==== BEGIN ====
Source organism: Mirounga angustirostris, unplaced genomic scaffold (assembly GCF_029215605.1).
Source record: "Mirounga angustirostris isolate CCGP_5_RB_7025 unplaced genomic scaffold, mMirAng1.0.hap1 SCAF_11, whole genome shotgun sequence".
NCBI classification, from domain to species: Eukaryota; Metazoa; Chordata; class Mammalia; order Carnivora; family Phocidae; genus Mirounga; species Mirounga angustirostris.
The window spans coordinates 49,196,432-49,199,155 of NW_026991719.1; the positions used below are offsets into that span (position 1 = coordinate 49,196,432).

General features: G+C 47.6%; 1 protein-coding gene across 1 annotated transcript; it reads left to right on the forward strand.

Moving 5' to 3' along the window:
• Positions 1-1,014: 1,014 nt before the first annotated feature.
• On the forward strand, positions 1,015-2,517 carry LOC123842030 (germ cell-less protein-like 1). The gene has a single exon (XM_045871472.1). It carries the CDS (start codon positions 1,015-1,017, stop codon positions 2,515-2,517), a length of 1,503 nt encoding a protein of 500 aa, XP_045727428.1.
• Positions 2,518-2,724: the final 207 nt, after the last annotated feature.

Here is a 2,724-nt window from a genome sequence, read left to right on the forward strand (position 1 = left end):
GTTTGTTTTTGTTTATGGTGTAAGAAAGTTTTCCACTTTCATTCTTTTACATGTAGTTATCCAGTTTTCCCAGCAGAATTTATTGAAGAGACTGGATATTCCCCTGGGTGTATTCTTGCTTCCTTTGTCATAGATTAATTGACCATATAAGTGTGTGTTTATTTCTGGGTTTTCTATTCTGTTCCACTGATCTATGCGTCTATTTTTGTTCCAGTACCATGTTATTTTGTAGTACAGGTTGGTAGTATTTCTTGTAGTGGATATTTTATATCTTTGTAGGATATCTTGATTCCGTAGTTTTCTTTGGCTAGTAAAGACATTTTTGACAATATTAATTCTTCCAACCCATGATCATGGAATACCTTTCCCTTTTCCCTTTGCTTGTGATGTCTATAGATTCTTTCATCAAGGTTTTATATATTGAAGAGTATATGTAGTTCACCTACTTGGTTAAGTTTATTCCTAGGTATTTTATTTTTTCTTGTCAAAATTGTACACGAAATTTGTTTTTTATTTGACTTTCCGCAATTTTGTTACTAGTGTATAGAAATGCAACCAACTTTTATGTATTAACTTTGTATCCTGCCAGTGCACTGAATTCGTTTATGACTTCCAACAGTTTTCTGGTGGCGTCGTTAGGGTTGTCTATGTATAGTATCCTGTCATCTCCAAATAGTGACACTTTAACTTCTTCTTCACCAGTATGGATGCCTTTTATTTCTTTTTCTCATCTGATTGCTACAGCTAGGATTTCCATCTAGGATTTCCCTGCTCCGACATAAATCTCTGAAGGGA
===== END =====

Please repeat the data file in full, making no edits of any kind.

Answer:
Source organism: Mirounga angustirostris, unplaced genomic scaffold (assembly GCF_029215605.1).
Source record: "Mirounga angustirostris isolate CCGP_5_RB_7025 unplaced genomic scaffold, mMirAng1.0.hap1 SCAF_11, whole genome shotgun sequence".
NCBI classification, from domain to species: Eukaryota; Metazoa; Chordata; class Mammalia; order Carnivora; family Phocidae; genus Mirounga; species Mirounga angustirostris.
The window spans coordinates 49,196,432-49,199,155 of NW_026991719.1; the positions used below are offsets into that span (position 1 = coordinate 49,196,432).

General features: G+C 47.6%; 1 protein-coding gene across 1 annotated transcript; it reads left to right on the forward strand.

Moving 5' to 3' along the window:
• Positions 1-1,014: 1,014 nt before the first annotated feature.
• On the forward strand, positions 1,015-2,517 carry LOC123842030 (germ cell-less protein-like 1). The gene has a single exon (XM_045871472.1). It carries the CDS (start codon positions 1,015-1,017, stop codon positions 2,515-2,517), a length of 1,503 nt encoding a protein of 500 aa, XP_045727428.1.
• Positions 2,518-2,724: the final 207 nt, after the last annotated feature.

Here is a 2,724-nt window from a genome sequence, read left to right on the forward strand (position 1 = left end):
GTTTGTTTTTGTTTATGGTGTAAGAAAGTTTTCCACTTTCATTCTTTTACATGTAGTTATCCAGTTTTCCCAGCAGAATTTATTGAAGAGACTGGATATTCCCCTGGGTGTATTCTTGCTTCCTTTGTCATAGATTAATTGACCATATAAGTGTGTGTTTATTTCTGGGTTTTCTATTCTGTTCCACTGATCTATGCGTCTATTTTTGTTCCAGTACCATGTTATTTTGTAGTACAGGTTGGTAGTATTTCTTGTAGTGGATATTTTATATCTTTGTAGGATATCTTGATTCCGTAGTTTTCTTTGGCTAGTAAAGACATTTTTGACAATATTAATTCTTCCAACCCATGATCATGGAATACCTTTCCCTTTTCCCTTTGCTTGTGATGTCTATAGATTCTTTCATCAAGGTTTTATATATTGAAGAGTATATGTAGTTCACCTACTTGGTTAAGTTTATTCCTAGGTATTTTATTTTTTCTTGTCAAAATTGTACACGAAATTTGTTTTTTATTTGACTTTCCGCAATTTTGTTACTAGTGTATAGAAATGCAACCAACTTTTATGTATTAACTTTGTATCCTGCCAGTGCACTGAATTCGTTTATGACTTCCAACAGTTTTCTGGTGGCGTCGTTAGGGTTGTCTATGTATAGTATCCTGTCATCTCCAAATAGTGACACTTTAACTTCTTCTTCACCAGTATGGATGCCTTTTATTTCTTTTTCTCATCTGATTGCTACAGCTAGGATTTCCATCTAGGATTTCCCTGCTCCGACATAAATCTCTGAAGGGA